Getting Real About Big Data: The Plan

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The Business Impact of Big Data

Many business executives want more information than ever, even though they're already drowning in it.

This week, I'm looking at what it takes to get real about Big Data. Yesterday, I talked about the roles and people you need to succeed. Today, it's all about The Plan.


Once you've found the people, it may be tempting to jump to the build stage. Don't. Instead, take some time to create a Big Data Plan - and specifically a Big Data Business Plan.


Now here's the thing: I know IT's always being told to create a business plan, and often you don't because it's frequently the case that the business plan is a basic requirement to achieve an end.


For instance, I recently talked with a CIO about an integration problem, and I asked about the business case. He said there really wasn't a need for a business case, per se, because it had to be done so their systems would work. It wasn't even an option.


In other situations, you may do a business case to justify the cost of a project - either to ensure it's worth pursuing or because your boss is making you.


But in Big Data, the business case and requirement aren't just about the cost of a project or something you have to do. It's actually critical to getting anything done with Big Data, says Rick Sherman, a data integration consultant and author of the blog, The Data Doghouse.

Instead of blindly adopting and deploying something, big data analytics proponents first need to determine the business purposes that would be served by the technology in order to establish a business case -- and then choose and implement the right analytics tools for the job at hand. Without a solid understanding of business requirements, the danger is that project teams will end up creating a big data disk farm that really isn't worth anything to the organization, earning them an unwanted spot in the data doghouse.'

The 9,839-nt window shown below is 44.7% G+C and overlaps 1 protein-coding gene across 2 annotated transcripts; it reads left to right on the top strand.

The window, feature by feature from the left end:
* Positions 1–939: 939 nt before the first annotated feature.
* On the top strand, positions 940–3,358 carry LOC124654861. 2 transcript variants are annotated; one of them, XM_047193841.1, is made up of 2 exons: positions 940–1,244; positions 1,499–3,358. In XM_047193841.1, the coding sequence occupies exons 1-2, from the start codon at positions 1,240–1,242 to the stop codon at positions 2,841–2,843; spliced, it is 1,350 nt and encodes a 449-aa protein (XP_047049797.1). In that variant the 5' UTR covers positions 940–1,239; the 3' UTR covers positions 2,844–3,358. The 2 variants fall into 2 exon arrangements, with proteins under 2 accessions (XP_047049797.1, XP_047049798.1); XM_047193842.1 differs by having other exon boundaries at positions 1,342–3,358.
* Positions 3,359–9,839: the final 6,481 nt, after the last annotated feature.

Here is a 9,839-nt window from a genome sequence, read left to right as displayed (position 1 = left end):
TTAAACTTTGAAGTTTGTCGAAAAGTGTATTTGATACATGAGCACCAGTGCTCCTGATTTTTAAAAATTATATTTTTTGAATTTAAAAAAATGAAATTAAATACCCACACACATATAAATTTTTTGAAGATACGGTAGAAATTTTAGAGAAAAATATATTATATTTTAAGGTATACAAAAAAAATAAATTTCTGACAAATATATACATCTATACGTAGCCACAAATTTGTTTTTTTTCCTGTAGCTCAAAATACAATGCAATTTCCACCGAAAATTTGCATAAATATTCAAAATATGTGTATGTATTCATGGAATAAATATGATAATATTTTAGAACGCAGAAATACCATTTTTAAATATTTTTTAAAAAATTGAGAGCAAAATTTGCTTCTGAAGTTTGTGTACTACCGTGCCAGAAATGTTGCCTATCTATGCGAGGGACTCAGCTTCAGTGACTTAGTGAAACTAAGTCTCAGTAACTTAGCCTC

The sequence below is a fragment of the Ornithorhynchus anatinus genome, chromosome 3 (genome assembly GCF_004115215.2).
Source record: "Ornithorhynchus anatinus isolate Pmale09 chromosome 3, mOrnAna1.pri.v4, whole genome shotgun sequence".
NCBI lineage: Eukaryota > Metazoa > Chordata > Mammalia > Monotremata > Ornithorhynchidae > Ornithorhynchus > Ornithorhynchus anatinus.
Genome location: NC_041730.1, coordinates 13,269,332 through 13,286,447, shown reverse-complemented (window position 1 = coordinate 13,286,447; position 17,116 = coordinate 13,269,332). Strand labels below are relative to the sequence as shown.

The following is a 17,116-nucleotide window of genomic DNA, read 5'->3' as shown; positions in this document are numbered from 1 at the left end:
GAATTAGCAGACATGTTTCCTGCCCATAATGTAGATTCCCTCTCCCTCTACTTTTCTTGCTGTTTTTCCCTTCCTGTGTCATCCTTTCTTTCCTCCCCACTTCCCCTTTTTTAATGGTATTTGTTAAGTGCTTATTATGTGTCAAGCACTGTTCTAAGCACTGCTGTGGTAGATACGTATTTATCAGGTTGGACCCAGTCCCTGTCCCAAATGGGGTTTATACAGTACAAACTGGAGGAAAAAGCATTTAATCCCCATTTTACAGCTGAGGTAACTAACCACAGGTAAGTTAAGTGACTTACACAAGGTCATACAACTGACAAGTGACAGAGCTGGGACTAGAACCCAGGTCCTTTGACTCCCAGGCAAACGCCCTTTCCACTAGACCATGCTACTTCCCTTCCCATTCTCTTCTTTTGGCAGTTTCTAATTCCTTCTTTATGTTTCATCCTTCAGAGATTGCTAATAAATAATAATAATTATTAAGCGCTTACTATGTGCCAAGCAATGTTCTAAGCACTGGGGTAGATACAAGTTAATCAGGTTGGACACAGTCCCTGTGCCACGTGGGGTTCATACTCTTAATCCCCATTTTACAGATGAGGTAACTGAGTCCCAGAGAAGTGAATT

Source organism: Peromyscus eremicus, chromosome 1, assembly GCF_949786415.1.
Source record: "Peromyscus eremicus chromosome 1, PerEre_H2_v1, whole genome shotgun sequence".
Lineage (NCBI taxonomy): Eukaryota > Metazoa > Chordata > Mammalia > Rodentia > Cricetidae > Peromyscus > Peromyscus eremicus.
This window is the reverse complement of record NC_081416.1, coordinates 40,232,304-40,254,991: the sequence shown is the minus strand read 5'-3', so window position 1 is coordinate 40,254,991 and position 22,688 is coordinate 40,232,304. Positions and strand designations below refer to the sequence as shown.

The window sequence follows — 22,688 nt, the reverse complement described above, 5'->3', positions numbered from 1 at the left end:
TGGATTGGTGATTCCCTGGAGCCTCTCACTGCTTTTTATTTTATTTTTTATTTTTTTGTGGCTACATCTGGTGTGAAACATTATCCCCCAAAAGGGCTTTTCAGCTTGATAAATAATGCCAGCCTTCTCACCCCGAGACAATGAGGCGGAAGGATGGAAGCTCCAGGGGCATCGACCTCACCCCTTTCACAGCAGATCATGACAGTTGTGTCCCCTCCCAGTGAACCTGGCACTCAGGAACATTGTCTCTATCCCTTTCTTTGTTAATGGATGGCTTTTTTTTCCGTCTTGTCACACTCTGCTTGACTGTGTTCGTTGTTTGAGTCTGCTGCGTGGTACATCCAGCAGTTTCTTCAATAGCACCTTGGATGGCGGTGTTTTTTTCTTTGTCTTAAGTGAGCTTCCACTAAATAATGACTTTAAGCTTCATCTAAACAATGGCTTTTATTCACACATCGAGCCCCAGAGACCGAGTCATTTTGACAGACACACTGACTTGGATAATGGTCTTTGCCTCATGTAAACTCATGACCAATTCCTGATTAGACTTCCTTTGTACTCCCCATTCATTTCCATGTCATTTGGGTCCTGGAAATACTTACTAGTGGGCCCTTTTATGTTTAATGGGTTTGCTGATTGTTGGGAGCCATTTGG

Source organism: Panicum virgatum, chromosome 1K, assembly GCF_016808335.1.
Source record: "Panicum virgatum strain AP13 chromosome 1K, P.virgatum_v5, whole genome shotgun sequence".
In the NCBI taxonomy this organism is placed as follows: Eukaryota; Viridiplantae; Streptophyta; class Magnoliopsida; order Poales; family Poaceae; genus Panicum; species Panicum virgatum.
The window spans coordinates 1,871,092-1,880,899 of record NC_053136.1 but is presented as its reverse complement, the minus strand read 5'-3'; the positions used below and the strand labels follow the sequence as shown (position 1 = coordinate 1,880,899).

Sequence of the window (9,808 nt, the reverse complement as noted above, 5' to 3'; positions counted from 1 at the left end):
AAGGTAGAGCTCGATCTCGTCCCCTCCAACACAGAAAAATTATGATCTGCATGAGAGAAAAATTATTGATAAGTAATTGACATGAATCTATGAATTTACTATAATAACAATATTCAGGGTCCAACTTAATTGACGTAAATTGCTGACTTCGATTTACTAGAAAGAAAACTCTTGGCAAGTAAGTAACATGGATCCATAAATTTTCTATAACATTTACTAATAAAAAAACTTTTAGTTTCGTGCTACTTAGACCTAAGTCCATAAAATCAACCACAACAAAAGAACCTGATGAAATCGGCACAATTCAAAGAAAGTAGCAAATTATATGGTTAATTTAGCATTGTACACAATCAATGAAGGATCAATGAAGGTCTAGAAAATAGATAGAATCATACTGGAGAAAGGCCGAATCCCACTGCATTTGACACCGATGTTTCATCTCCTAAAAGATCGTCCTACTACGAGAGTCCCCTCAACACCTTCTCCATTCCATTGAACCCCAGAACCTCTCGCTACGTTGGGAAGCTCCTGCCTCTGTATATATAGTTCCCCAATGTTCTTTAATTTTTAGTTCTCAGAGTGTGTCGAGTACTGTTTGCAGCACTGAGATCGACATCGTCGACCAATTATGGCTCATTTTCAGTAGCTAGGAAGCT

It's like a fossil dig: You're not exactly sure what you're looking for, and the fossil field could run for miles, so you at least need some parameters to start.


TechTarget's Lyndsay Wise made a similar point in a recent piece, "Five first steps to creating an effective big data analytics program." In it, Wise states:

But that doesn't mean all of a company's data sources, or all of the information within a relevant data source, will need to be analyzed. Organizations need to identify the strategic data that will lead to valuable analytical insights. Focusing on a project's business goals in the planning stages can help an organization hone in on the exact analytics that are required, after which it can -- and should -- look at the data needed to meet those business goals.

Tomorrow, I'll share what experts say are key considerations for a Big Data business plan.